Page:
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Posts Tagged ‘culture’

Management Tips

4 Ways to Build a Coaching Culture

by Michelle Connor

First, how do you know if your organization warrants developing a culture of coaching?  Ask yourself this question…Do you believe any of your employees have more potential than their current performance level?  If your answer is yes, what’s the cost to your organization of not using that potential?

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Cross-Cultural Understanding in the Workplace – by Paula Mathews

by Paula Mathews

As the US becomes more diverse and as even small companies reach out globally to employees and customers, cross-cultural understanding becomes ever more important. Most authorities recommend starting with similarities to build understanding at work, including the universal need for respect, communication, and encouragement. All employees need information about the company’s business plan, a chance to hone their skills on the job, appropriate rewards for work, and access to training and resources.

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Why Your Company Needs Employment Branding

by Ann Connor

In a world where over-sharing has become the norm, it can be hard to decide what companies should or shouldn’t share with the public. An article,  published on LinkedIn by J. T. O’Donnell, discusses the five things companies aren’t afraid to share and how that sharing is actually wickedly beneficial for their success. Essentially, what she is discussing at large is employment branding—a way for businesses to share the personality of their company, how they treat employees, and how they represent their brand. As, Bob Kelleher notes, it is atrifecta of success when companies utilize effective employment branding. Here are the three things employment branding could do for your company and why you need it.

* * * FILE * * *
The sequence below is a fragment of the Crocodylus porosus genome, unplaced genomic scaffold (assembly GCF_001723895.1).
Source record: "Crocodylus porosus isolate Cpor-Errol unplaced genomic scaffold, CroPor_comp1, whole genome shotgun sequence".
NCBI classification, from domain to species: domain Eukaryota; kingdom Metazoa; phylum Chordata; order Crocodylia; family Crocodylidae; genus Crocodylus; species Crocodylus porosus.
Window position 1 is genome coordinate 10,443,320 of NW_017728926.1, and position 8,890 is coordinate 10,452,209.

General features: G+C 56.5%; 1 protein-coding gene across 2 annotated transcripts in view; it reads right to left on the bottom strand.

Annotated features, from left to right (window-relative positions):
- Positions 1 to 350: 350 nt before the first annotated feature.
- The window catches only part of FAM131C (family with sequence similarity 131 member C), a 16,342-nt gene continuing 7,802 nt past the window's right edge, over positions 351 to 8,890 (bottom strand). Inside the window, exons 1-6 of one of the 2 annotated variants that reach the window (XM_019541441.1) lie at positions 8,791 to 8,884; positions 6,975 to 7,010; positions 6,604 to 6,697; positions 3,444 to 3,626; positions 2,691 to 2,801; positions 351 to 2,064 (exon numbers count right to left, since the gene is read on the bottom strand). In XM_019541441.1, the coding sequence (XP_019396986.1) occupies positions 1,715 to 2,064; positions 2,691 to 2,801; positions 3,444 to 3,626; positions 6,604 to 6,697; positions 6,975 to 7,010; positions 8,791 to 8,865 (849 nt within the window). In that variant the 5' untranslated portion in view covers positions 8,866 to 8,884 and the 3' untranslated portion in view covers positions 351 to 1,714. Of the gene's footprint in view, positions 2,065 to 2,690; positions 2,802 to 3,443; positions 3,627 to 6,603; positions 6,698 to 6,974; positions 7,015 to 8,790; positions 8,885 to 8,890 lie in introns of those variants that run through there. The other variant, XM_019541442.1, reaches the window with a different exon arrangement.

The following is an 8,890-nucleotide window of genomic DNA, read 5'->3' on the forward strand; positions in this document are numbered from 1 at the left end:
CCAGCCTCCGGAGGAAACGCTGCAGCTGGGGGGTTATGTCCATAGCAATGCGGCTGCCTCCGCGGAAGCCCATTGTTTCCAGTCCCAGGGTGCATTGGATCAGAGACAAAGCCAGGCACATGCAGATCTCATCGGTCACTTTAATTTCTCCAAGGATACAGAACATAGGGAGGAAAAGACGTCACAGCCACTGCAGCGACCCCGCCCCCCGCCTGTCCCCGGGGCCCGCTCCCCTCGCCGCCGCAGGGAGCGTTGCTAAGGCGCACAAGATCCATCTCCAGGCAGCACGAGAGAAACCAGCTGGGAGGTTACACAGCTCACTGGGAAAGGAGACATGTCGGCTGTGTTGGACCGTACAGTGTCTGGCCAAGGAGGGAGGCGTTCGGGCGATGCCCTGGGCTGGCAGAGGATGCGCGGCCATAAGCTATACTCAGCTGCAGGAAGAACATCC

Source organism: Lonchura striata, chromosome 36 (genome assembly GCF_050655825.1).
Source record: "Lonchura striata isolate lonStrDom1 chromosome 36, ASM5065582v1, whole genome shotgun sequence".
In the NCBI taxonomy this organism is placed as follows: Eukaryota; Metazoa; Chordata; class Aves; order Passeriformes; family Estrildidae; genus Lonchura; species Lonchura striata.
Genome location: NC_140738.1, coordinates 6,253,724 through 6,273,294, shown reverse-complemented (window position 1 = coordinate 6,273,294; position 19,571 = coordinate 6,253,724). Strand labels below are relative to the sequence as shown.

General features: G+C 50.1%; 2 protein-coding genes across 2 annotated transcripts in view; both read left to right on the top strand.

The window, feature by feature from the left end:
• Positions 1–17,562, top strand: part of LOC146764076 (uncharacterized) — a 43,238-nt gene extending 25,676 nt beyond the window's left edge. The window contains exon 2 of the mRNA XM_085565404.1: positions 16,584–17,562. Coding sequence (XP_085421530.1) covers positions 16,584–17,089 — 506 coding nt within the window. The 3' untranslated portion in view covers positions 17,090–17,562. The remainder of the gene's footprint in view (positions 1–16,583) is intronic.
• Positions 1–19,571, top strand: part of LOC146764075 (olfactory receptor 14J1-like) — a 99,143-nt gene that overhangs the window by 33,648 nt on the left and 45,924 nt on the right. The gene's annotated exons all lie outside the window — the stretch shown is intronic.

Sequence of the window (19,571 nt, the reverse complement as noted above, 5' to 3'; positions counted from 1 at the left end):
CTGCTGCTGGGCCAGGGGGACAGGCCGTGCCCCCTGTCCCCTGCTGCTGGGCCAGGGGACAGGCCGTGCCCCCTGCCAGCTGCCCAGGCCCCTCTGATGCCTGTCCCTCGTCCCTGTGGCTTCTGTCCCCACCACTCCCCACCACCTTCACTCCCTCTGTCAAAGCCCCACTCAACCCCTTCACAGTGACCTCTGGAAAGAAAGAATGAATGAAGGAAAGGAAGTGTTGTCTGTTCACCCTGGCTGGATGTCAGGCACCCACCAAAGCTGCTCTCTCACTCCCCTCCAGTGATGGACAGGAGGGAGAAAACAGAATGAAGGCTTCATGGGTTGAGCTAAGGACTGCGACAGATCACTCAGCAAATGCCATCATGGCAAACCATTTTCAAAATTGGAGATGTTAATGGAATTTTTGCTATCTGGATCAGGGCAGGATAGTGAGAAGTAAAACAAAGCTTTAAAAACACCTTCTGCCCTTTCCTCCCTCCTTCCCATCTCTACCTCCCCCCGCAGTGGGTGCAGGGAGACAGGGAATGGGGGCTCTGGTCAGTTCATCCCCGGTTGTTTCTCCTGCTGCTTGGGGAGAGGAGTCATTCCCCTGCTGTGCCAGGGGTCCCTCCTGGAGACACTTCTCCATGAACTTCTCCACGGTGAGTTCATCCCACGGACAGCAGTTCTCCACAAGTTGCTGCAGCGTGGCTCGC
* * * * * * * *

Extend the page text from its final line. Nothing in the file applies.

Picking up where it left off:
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How to Get to Know your Customer

By Ann Connor

Get to Know your Customer

All too often, we mistake kindness with weakness—but the mistake doesn’t lie in associating kindness with weakness but instead associating kindness with “yes, and…” behaviors. You don’t have to be spineless to be kind! In fact, sometimes doing the kind thing can be the hardest thing—like telling a current employee they may not be a good fit, after all, for the company. Sure, it may not “feel” kind, but when handled thoughtfully and explained genuinely, the end result winds up being a win-win for all involved: that employee is now free to explore a more fitting career path elsewhere and your company is now open to receiving suitable talent. Here are five other fabulous results that creating a company culture of kindness can bring:

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